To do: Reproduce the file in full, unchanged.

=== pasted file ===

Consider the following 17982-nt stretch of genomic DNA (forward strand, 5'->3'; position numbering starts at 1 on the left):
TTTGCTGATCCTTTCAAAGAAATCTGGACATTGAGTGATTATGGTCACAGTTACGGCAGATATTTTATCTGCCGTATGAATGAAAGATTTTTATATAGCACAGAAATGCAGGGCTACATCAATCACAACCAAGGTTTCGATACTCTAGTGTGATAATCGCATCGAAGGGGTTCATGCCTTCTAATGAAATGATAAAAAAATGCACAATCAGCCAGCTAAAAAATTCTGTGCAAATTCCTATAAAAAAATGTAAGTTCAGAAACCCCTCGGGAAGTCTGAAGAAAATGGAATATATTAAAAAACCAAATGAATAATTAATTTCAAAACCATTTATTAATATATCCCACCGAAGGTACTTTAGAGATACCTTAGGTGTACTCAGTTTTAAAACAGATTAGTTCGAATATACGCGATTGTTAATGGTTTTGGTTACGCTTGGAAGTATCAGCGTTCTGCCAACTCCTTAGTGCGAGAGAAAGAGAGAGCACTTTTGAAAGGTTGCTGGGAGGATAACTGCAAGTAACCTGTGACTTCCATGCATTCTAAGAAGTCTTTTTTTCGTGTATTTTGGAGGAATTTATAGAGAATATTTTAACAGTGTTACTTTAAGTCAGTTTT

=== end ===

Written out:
Consider the following 17982-nt stretch of genomic DNA (forward strand, 5'->3'; position numbering starts at 1 on the left):
TTTGCTGATCCTTTCAAAGAAATCTGGACATTGAGTGATTATGGTCACAGTTACGGCAGATATTTTATCTGCCGTATGAATGAAAGATTTTTATATAGCACAGAAATGCAGGGCTACATCAATCACAACCAAGGTTTCGATACTCTAGTGTGATAATCGCATCGAAGGGGTTCATGCCTTCTAATGAAATGATAAAAAAATGCACAATCAGCCAGCTAAAAAATTCTGTGCAAATTCCTATAAAAAAATGTAAGTTCAGAAACCCCTCGGGAAGTCTGAAGAAAATGGAATATATTAAAAAACCAAATGAATAATTAATTTCAAAACCATTTATTAATATATCCCACCGAAGGTACTTTAGAGATACCTTAGGTGTACTCAGTTTTAAAACAGATTAGTTCGAATATACGCGATTGTTAATGGTTTTGGTTACGCTTGGAAGTATCAGCGTTCTGCCAACTCCTTAGTGCGAGAGAAAGAGAGAGCACTTTTGAAAGGTTGCTGGGAGGATAACTGCAAGTAACCTGTGACTTCCATGCATTCTAAGAAGTCTTTTTTTCGTGTATTTTGGAGGAATTTATAGAGAATATTTTAACAGTGTTACTTTAAGTCAGTTTT